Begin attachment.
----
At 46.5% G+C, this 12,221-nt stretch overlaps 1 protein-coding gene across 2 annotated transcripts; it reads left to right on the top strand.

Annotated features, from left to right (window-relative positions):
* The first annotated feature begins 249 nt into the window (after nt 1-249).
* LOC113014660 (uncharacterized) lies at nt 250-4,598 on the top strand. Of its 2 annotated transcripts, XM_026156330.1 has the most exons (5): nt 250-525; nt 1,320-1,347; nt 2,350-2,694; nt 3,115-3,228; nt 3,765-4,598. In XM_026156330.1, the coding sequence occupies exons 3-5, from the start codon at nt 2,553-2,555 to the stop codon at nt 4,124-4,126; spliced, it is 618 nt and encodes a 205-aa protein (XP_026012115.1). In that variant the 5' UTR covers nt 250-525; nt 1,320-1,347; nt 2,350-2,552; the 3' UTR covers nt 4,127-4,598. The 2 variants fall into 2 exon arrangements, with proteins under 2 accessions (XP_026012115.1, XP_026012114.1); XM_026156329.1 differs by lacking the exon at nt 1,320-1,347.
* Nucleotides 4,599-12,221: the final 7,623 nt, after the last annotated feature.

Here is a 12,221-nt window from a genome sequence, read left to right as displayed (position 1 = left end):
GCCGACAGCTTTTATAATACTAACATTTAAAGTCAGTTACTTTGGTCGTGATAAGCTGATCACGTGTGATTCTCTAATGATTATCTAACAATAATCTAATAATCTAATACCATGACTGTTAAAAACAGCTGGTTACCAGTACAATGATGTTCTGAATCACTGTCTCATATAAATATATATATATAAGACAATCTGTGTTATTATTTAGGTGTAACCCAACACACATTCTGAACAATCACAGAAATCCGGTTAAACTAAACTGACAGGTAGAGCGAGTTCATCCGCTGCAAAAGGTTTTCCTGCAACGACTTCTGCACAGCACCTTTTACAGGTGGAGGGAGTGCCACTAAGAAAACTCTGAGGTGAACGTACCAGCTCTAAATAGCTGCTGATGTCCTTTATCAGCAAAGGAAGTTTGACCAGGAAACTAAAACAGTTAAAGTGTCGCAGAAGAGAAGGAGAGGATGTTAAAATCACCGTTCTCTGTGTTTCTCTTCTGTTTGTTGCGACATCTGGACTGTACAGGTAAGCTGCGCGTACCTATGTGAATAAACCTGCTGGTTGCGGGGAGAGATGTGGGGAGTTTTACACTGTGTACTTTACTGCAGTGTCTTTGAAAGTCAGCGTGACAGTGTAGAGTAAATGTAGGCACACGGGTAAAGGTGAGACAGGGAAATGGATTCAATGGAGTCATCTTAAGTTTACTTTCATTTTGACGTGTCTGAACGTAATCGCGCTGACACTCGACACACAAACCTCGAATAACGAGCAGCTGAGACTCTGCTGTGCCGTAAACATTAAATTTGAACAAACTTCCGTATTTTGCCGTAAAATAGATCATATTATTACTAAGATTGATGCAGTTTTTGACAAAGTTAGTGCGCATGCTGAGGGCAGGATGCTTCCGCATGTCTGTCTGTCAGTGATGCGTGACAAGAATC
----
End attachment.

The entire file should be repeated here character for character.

At 46.5% G+C, this 12,221-nt stretch overlaps 1 protein-coding gene across 2 annotated transcripts; it reads left to right on the top strand.

Annotated features, from left to right (window-relative positions):
* The first annotated feature begins 249 nt into the window (after nt 1-249).
* LOC113014660 (uncharacterized) lies at nt 250-4,598 on the top strand. Of its 2 annotated transcripts, XM_026156330.1 has the most exons (5): nt 250-525; nt 1,320-1,347; nt 2,350-2,694; nt 3,115-3,228; nt 3,765-4,598. In XM_026156330.1, the coding sequence occupies exons 3-5, from the start codon at nt 2,553-2,555 to the stop codon at nt 4,124-4,126; spliced, it is 618 nt and encodes a 205-aa protein (XP_026012115.1). In that variant the 5' UTR covers nt 250-525; nt 1,320-1,347; nt 2,350-2,552; the 3' UTR covers nt 4,127-4,598. The 2 variants fall into 2 exon arrangements, with proteins under 2 accessions (XP_026012115.1, XP_026012114.1); XM_026156329.1 differs by lacking the exon at nt 1,320-1,347.
* Nucleotides 4,599-12,221: the final 7,623 nt, after the last annotated feature.

Here is a 12,221-nt window from a genome sequence, read left to right as displayed (position 1 = left end):
GCCGACAGCTTTTATAATACTAACATTTAAAGTCAGTTACTTTGGTCGTGATAAGCTGATCACGTGTGATTCTCTAATGATTATCTAACAATAATCTAATAATCTAATACCATGACTGTTAAAAACAGCTGGTTACCAGTACAATGATGTTCTGAATCACTGTCTCATATAAATATATATATATAAGACAATCTGTGTTATTATTTAGGTGTAACCCAACACACATTCTGAACAATCACAGAAATCCGGTTAAACTAAACTGACAGGTAGAGCGAGTTCATCCGCTGCAAAAGGTTTTCCTGCAACGACTTCTGCACAGCACCTTTTACAGGTGGAGGGAGTGCCACTAAGAAAACTCTGAGGTGAACGTACCAGCTCTAAATAGCTGCTGATGTCCTTTATCAGCAAAGGAAGTTTGACCAGGAAACTAAAACAGTTAAAGTGTCGCAGAAGAGAAGGAGAGGATGTTAAAATCACCGTTCTCTGTGTTTCTCTTCTGTTTGTTGCGACATCTGGACTGTACAGGTAAGCTGCGCGTACCTATGTGAATAAACCTGCTGGTTGCGGGGAGAGATGTGGGGAGTTTTACACTGTGTACTTTACTGCAGTGTCTTTGAAAGTCAGCGTGACAGTGTAGAGTAAATGTAGGCACACGGGTAAAGGTGAGACAGGGAAATGGATTCAATGGAGTCATCTTAAGTTTACTTTCATTTTGACGTGTCTGAACGTAATCGCGCTGACACTCGACACACAAACCTCGAATAACGAGCAGCTGAGACTCTGCTGTGCCGTAAACATTAAATTTGAACAAACTTCCGTATTTTGCCGTAAAATAGATCATATTATTACTAAGATTGATGCAGTTTTTGACAAAGTTAGTGCGCATGCTGAGGGCAGGATGCTTCCGCATGTCTGTCTGTCAGTGATGCGTGACAAGAATC